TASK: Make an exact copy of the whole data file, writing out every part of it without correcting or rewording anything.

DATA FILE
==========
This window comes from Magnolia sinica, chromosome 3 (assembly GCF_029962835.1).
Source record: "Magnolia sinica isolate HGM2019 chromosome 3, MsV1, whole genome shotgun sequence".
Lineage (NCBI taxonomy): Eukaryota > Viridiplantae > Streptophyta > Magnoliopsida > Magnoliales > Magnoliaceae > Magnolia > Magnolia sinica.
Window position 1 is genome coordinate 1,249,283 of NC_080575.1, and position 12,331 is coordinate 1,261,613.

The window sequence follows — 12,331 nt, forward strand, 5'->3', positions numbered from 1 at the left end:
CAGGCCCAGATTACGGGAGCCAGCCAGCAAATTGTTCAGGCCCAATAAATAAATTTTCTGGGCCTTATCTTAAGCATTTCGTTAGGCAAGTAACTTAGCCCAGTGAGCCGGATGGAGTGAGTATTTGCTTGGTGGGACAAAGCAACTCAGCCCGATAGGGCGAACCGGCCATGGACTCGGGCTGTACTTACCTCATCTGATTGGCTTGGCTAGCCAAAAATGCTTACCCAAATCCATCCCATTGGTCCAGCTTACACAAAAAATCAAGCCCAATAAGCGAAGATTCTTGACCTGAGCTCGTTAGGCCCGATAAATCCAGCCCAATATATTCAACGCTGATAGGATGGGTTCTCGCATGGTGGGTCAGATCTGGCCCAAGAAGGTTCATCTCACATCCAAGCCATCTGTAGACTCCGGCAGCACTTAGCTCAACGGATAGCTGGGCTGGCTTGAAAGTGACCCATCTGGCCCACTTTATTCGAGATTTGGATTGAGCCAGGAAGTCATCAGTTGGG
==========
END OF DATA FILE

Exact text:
This window comes from Magnolia sinica, chromosome 3 (assembly GCF_029962835.1).
Source record: "Magnolia sinica isolate HGM2019 chromosome 3, MsV1, whole genome shotgun sequence".
Lineage (NCBI taxonomy): Eukaryota > Viridiplantae > Streptophyta > Magnoliopsida > Magnoliales > Magnoliaceae > Magnolia > Magnolia sinica.
Window position 1 is genome coordinate 1,249,283 of NC_080575.1, and position 12,331 is coordinate 1,261,613.

The window sequence follows — 12,331 nt, forward strand, 5'->3', positions numbered from 1 at the left end:
CAGGCCCAGATTACGGGAGCCAGCCAGCAAATTGTTCAGGCCCAATAAATAAATTTTCTGGGCCTTATCTTAAGCATTTCGTTAGGCAAGTAACTTAGCCCAGTGAGCCGGATGGAGTGAGTATTTGCTTGGTGGGACAAAGCAACTCAGCCCGATAGGGCGAACCGGCCATGGACTCGGGCTGTACTTACCTCATCTGATTGGCTTGGCTAGCCAAAAATGCTTACCCAAATCCATCCCATTGGTCCAGCTTACACAAAAAATCAAGCCCAATAAGCGAAGATTCTTGACCTGAGCTCGTTAGGCCCGATAAATCCAGCCCAATATATTCAACGCTGATAGGATGGGTTCTCGCATGGTGGGTCAGATCTGGCCCAAGAAGGTTCATCTCACATCCAAGCCATCTGTAGACTCCGGCAGCACTTAGCTCAACGGATAGCTGGGCTGGCTTGAAAGTGACCCATCTGGCCCACTTTATTCGAGATTTGGATTGAGCCAGGAAGTCATCAGTTGGG